Millennial Review: Yash Chopra’s ‘Mad’ Thriller ‘Ittefaq’
‘Ittefaq’ (1969) is a compelling murder mystery in dire need of a mental health sensitivity manual.
In a pivotal scene in Yash Chopra’s Ittefaq, a Murphy radio blares an urgent announcement on a rainy night in Mumbai as a young woman called Rekha (played by Nanda) shuts the doors and windows.
With a remake of the film, starring Sonakshi Sinha and Sidharth Malhotra, hitting the screens, here’s a review of the 1969 original.
“Aaj sham paagalkhaane se ek paagal bhaag gaya hai. Yeh pagal bahut khatarnaak hai Iss pagal ne apni biwi ka khoon kiya hai…” In 2017, listening to this dialogue reminded me of how far we’ve come on mental health issues in India. It’s also a line which defines the Rajesh Khanna and Nanda-starrer — a compelling murder mystery in dire need of a mental health sensitivity training. In a
Too long to read? Listen to the story here:
A Murder and ‘Filmy Madness’
Ittefaq starts in a confusing manner, with the first few minutes of the film filled with trippy sequences of symmetrical graphics. An unnecessary long chase sequence later, we arrive at a room with a dead woman on the bed and a few policemen somberly looking on.
The dead woman is Dilip Roy (Rajesh Khanna)’s wife. A famous artist, he is immediately implicated in the murder of his wife, thanks to the eyewitness testimony of his sister-in-law, Renu (played to vampesque perfection by Bindu). While testifying in court, he is deemed to be ‘mentally unfit’ (possibly due to the shock of his wife’s death) and is sent to a psychiatric hospital.
Rajesh Khanna might be known for his restrained acting in classics like Amar Prem, but in Ittefaq he hams it up like no one’s business. He breaks into hysteria, grimaces in shock, breaks into murderous fury, sulks like a child, looks questioningly at walls — basically Indian cinema’s acting cues for ‘pagal’.
In her appearance on Koffee with Karan, Shabana Azmi reminisced about how a director of a South Indian film once briefed her on a role of a mentally challenged character by saying “Madam, she is mad.” When Azmi asked him on details of the kind of madness — ‘schizophrenia or psychosis’ — the director panicked and said “Madam, just play filmy mad.”
Yash Chopra and Rajesh Khanna seem to believe in ‘filmy mad’ too with a large chunk of the film’s logic premised on Dilip Roy’s unpredictable madness but without any clarity on what the mental illness is.
For instance, when an investigating police officer meets with Dr Trivedi, a psychologist in-charge of Rajesh Khanna’s character at the psychiatric hospital, he just refers to Dilip Roy’s disease as ‘pagalpan’ — setting the template for everyone in the film calling Roy ‘pagal’ and attributing murders, angry outbursts & physical violence to ‘pagalpan.’ Among many outrageous dialogues, Dr Trivedi says “Kabhi kabhi pagal bhi akal waali baat kar dete hain” to a roomful of laughter!
According to Ittefaq, madness implies a return to infancy, unpredictability and an affliction which doesn’t deserve place in civilised society. It’s a lack of sensitivity and ignorance towards mental health which is jarring to watch in 2017.
It All Happened One Night
Dilip Roy runs away from the hospital and forcefully enters a woman’s home. Rekha is a married woman who’s alone at home while her husband is away for work in Kolkata. Initially, the dynamic between these two characters is defined by a desperation to escape the confines of the house. Rekha wants to call the police about the ‘pagal’ (sigh!) murderer who has entered her home and Dilip is a wrongfully accused murderer who wants to avoid the police.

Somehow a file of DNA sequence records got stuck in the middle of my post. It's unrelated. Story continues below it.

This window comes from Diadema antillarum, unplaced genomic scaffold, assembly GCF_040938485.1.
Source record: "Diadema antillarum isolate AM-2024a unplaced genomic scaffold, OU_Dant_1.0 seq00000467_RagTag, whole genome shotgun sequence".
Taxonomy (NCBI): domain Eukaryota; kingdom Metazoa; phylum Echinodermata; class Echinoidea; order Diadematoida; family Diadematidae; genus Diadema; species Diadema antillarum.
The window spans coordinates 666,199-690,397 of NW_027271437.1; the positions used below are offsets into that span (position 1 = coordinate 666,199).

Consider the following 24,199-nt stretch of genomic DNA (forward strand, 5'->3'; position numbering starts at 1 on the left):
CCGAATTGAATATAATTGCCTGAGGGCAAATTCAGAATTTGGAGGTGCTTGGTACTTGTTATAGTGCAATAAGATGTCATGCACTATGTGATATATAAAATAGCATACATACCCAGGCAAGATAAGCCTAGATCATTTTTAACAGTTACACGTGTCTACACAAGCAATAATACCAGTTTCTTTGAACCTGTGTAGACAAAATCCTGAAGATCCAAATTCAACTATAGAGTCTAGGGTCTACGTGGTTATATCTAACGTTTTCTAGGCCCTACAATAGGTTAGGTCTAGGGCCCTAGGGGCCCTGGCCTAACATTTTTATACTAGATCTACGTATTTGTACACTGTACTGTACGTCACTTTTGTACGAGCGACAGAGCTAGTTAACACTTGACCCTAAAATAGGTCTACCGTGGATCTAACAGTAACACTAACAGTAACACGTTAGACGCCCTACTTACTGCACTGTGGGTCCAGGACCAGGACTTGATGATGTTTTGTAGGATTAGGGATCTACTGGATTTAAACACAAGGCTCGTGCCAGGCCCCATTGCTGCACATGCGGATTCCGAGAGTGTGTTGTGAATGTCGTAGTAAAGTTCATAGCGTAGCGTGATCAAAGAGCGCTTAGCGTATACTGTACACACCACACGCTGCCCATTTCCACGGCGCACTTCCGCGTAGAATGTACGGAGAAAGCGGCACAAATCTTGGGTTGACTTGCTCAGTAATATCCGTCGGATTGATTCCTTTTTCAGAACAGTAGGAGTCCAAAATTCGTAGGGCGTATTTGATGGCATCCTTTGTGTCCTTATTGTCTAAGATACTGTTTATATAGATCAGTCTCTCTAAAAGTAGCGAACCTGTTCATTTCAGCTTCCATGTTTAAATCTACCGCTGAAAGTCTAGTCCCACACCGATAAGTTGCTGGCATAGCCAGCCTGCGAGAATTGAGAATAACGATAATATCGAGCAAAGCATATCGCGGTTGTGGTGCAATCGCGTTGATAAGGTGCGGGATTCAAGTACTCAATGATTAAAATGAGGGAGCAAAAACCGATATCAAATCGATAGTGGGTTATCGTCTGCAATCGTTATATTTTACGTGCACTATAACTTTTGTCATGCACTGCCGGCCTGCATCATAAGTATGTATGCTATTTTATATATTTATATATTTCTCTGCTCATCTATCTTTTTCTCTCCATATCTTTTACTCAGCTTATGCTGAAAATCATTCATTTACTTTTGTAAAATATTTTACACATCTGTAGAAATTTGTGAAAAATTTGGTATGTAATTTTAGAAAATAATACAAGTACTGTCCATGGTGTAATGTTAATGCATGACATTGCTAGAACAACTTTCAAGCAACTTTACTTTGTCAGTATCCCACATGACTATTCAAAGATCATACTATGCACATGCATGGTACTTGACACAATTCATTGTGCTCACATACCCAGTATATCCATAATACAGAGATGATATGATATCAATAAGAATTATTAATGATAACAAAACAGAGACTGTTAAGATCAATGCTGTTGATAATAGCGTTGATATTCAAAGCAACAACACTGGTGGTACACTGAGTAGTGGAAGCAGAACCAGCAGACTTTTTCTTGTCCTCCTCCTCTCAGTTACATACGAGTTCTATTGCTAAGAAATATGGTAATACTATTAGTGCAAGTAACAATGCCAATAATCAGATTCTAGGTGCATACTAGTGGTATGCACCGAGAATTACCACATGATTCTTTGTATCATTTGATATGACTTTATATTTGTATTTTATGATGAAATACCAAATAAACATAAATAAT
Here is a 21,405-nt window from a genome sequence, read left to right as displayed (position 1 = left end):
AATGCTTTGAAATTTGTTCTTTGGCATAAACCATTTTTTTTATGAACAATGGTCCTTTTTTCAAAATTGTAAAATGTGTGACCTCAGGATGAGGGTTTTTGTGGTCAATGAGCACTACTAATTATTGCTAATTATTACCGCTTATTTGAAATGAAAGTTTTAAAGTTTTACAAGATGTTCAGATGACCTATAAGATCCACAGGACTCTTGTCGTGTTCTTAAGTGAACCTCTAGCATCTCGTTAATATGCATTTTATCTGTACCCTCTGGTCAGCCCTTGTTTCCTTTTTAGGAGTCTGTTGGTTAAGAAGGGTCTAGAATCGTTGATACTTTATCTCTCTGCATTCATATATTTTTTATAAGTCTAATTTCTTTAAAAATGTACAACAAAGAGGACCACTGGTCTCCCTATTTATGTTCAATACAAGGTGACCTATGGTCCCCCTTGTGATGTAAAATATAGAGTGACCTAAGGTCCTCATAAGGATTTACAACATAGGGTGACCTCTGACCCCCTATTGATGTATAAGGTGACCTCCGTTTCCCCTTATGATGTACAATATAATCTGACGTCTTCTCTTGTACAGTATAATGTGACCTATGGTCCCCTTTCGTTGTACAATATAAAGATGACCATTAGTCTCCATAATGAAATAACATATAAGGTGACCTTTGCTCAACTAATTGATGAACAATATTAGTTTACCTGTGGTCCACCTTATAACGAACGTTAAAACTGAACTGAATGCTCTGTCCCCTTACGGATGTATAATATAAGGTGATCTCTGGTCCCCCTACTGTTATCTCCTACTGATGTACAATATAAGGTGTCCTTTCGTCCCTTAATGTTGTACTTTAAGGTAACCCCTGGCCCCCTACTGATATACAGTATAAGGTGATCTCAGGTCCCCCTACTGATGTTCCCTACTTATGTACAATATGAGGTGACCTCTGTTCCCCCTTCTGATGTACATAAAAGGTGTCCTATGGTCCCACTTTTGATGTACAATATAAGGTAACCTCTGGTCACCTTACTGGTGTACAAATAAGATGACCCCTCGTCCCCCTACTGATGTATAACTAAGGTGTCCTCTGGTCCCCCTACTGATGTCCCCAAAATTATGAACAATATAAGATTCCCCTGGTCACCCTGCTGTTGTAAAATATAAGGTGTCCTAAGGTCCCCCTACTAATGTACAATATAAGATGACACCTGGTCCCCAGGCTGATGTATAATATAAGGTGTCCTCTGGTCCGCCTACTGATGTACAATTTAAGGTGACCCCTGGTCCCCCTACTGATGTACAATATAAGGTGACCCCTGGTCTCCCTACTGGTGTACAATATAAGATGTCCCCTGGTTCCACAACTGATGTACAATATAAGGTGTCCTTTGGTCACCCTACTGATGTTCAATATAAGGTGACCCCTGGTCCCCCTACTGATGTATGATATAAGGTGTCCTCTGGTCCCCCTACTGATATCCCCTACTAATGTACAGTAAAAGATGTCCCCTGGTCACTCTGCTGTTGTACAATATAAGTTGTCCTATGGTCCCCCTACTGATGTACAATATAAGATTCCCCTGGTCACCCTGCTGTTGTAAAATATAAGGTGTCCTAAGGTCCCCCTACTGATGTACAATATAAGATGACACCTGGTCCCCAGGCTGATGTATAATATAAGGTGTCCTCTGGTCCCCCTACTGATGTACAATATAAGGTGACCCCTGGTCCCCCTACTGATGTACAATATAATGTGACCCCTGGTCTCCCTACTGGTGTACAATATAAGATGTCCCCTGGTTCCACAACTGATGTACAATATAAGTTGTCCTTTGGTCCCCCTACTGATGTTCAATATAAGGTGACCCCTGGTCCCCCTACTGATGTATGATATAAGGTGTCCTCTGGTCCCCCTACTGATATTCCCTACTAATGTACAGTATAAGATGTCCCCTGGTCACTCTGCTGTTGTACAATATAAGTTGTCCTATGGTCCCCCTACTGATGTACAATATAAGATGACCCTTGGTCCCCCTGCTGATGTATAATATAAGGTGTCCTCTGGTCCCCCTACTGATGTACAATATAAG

Both Rajesh Khanna and Nanda play the desperation of these two characters so well that you become engrossed in the cat-and-mouse game between the abductor and the abductee and slowly become familiar with the hidden nook and crannies of the house they are trapped in. This is essential since the entire second half of the movie is set in one location — Rekha’s house — and the architecture of the house is an important clue to unravel the mystery of two (gasp!) murders.
While Rajesh Khanna’s Dilip pleads his innocence in his wife’s murder, it is soon clear that the mistress of the house has some secrets of her own. Played with a perfect mix of despair and enigma, Nanda’s Rekha is unlike most Hindi film heroines.
Once she is done doing everything to inform the police about the ‘pagal’ (sigh!) murderer, she starts to befriend him. From a confrontation between an abductor and an abductee, there is a sudden friendship between Dilip and Rekha aided by glasses of whisky and Rooh Afza.
Nanda alternates between a paragon of virtue (an adarsh bhartiya naari) and a mysterious manipulator with ease — ensuring the viewer knows only what she wants us to know. Her intensity matches up with Rajesh Khanna’s aggression and as the trailer for the new Ittefaq makes it clear, it’ll be very difficult for Siddharth Malhotra and Sonakshi Sinha to match up.
A ‘song-less’ film, with Salil Chowdhury as a music director, Yash Chopra won the Filmfare award for Best Director for Ittefaq. The cinematography and frames are experimental, with shaky cameras and extensive use of light & sound. One shot of a shadow courtroom stands out for its breathtaking imagery and a clever representation of the oppression of law and the despair of an innocent accused of murder.
A thriller is as good as its script and Ittefaq is engaging enough — though by the end you know which version of the story to believe, partly due to Rajesh Khanna’s on-screen star power which you sense can’t afford to be tainted by a proven murder charge.
If only the filmmakers were as cautious about representing mental illness on-screen.
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